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An International Call to Release Qatari Poet Mohamed Ibn Al Ajami from Life Sentence
As you might well have heard by now, Qatari poet Mohamed Ibn Al Ajami has been sentenced to life in prison for “reciting a poem extolling the courage and values of the popular uprisings in Tunisia.” The Guardian reported on the sentence in late November, writing that:
Ajami was jailed in November 2011, months after an internet video [watch more at Democracy Now] was posted of him reciting “Tunisian Jasmine,” a poem lauding that country’s popular uprising, which touched off the Arab spring rebellions across the Middle East. In the poem, he said: “We are all Tunisia in the face of repressive” authorities, and criticised Arab governments that restrict freedoms.
Qatari officials charged Ajami with “insulting” the Gulf nation’s ruler, Sheikh Hamad bin Khalifa Al Thani, and “inciting to overthrow the ruling system”. The latter charge could have brought a death sentence.
Nuaimi said Ajami, a third-year student of literature at Cairo University, had been held in solitary confinement since his arrest.
Gulf regimes have stepped up crackdowns on a range of perceived threats to their rule, including Islamist groups and social media activists. Earlier this month, Kuwaiti authorities arrested four people on charges of insulting the emir with Twitter posts, and the United Arab Emirates imposed sweeping new internet regulations that allow arrests for a wide list of offensives, including insulting leaders or calling for demonstrations.
This week, human rights org Roots Action has called on all writers, poets, performers, and artists to urge our respective country’s leaders to free the poet. More:
Mohamed Ibn Al Ajami’s crime consisted of reciting on November 16, 2011 a poem extolling the courage and values of the popular uprisings in Tunisia,[:] /Oh revolutionary, sing the praises of the struggle with the blood of the people/ in the soul of the free carve the values of revolt/ and to those holding the shroud of the dead tell/ that every victory also bears its ordeals/.
According to the poet’s lawyer, Najib al-Nuaimi, the judge made the whole trial secret [..]”Muhammad was not allowed to defend himself, and I was not allowed to plead or defend in court. I told the judge that I need to defend my client in front of an open court, and he stopped me.”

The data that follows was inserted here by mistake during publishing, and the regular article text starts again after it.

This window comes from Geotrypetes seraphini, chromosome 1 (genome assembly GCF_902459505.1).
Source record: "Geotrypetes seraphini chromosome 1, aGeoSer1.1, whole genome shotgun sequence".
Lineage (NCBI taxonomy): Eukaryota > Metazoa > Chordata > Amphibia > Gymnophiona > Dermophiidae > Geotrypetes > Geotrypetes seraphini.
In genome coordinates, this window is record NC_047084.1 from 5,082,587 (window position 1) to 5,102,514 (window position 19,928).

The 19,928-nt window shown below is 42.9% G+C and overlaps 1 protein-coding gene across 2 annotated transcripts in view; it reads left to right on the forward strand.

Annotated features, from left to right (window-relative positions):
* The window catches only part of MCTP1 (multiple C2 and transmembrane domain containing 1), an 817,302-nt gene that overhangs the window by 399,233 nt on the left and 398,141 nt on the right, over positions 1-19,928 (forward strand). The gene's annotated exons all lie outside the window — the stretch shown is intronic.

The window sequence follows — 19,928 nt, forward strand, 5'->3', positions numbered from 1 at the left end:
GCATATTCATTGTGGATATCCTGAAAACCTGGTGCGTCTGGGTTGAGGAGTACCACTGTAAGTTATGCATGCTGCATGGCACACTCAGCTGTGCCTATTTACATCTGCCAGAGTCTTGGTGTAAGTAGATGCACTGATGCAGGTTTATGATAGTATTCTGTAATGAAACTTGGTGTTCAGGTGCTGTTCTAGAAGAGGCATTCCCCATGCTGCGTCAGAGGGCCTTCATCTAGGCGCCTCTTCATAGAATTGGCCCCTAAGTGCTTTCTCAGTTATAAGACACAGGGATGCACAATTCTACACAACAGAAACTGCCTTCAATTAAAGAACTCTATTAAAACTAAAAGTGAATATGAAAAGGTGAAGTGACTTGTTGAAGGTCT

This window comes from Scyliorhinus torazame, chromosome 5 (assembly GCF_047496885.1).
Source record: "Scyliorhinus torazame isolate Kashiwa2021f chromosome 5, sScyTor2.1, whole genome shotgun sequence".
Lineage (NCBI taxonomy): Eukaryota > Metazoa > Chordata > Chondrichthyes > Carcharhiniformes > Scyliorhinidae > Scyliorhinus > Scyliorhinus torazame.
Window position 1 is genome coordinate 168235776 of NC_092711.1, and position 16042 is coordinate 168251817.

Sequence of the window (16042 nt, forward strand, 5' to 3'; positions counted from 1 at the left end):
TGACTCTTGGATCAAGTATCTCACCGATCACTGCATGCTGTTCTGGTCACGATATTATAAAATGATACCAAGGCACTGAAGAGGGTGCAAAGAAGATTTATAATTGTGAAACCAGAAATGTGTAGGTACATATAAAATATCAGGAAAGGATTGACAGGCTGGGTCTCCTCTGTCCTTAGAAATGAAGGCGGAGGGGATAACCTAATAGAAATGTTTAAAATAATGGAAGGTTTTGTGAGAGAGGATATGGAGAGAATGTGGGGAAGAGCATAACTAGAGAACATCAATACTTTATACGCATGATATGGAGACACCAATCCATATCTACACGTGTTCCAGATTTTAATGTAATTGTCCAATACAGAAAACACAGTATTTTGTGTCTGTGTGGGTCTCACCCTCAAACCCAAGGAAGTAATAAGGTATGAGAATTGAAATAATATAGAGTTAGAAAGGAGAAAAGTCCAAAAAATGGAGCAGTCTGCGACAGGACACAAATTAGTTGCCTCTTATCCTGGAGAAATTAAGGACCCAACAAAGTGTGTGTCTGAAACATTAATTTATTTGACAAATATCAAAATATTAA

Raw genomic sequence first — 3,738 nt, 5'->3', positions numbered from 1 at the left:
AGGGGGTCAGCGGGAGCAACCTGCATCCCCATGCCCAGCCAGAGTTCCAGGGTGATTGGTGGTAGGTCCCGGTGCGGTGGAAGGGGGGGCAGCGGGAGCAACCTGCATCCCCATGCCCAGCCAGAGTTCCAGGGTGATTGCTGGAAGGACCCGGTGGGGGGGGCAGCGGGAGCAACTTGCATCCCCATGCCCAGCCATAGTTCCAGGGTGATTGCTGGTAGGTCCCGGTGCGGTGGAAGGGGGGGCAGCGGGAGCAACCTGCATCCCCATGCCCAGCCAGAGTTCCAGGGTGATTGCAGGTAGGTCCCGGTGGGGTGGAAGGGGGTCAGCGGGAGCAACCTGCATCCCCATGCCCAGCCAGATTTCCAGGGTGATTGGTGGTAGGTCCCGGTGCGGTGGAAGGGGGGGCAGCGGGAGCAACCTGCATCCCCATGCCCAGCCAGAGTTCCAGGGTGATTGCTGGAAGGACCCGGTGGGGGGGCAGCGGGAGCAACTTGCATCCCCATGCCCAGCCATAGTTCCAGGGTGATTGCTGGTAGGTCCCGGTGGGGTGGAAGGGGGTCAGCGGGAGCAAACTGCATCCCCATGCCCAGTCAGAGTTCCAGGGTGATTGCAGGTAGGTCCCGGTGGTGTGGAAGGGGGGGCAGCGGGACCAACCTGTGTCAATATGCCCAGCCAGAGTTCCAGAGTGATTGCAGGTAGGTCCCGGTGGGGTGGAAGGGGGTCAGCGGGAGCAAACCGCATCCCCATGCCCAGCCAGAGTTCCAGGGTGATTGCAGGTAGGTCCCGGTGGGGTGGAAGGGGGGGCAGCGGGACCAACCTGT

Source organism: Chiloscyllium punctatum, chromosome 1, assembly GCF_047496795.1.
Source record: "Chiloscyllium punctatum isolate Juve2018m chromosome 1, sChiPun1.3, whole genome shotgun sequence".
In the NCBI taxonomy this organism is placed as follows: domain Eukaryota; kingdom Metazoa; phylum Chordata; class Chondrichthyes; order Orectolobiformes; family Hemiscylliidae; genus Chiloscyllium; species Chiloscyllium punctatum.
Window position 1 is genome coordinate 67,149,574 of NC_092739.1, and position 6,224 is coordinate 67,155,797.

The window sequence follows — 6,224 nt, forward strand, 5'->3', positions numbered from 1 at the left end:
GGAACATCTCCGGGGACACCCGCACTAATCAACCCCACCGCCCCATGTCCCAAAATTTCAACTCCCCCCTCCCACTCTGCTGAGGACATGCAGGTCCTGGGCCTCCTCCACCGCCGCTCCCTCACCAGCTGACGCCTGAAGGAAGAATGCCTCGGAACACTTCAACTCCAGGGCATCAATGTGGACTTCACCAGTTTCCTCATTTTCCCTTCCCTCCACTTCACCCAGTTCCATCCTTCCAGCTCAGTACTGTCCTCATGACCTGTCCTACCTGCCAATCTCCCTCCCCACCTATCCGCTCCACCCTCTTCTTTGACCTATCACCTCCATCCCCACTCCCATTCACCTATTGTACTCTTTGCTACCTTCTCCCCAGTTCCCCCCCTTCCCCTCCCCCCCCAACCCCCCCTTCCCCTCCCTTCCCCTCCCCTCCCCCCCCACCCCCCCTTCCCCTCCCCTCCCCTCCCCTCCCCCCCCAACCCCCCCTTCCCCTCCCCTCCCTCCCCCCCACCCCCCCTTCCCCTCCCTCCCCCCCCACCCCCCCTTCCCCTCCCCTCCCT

Rather than making itself an instrument for cracking down on dissent, we believe that the Court should uphold Mohamed Ibn Al Ajami’s right to free speech. In the tradition of speaking truth to power, following the footsteps of such great poets as Pablo Neruda, Majakovski, Nazim Hikmet, Mahmoud Darwish, Faraj Bayraqdar and innumerable others throughout the world today, such as Colombia’s poet Angye Gaona, Mohamed Ibn Al Ajami placed his poetic talent to the service of a movement for change. The poem he recited called for an end to intolerable conditions, a demand that for the past two years has been aired by millions throughout North Africa and the Arab world.
In this spirit, we poets and non-poets who perceive the need for worldwide change at the social, political and ecological level, call on the Court to review the appeal, stop siding with repression and lend its ear to the movements that have sprung up all over the world for dignity, social justice and freedom, virtues that poets all over the world are endeavoring to voice and deliver using the beauty and power of poetry.
Signatories already include Michael Rothenberg, co-founder of 100,000 Poets for Change, Michael McClure, Ron Silliman, Philip Levine, Alice Walker, Naomi Shihab Nye, Carolyn Forché, Martin Espada, and many more. Find the petition to release Ajami here.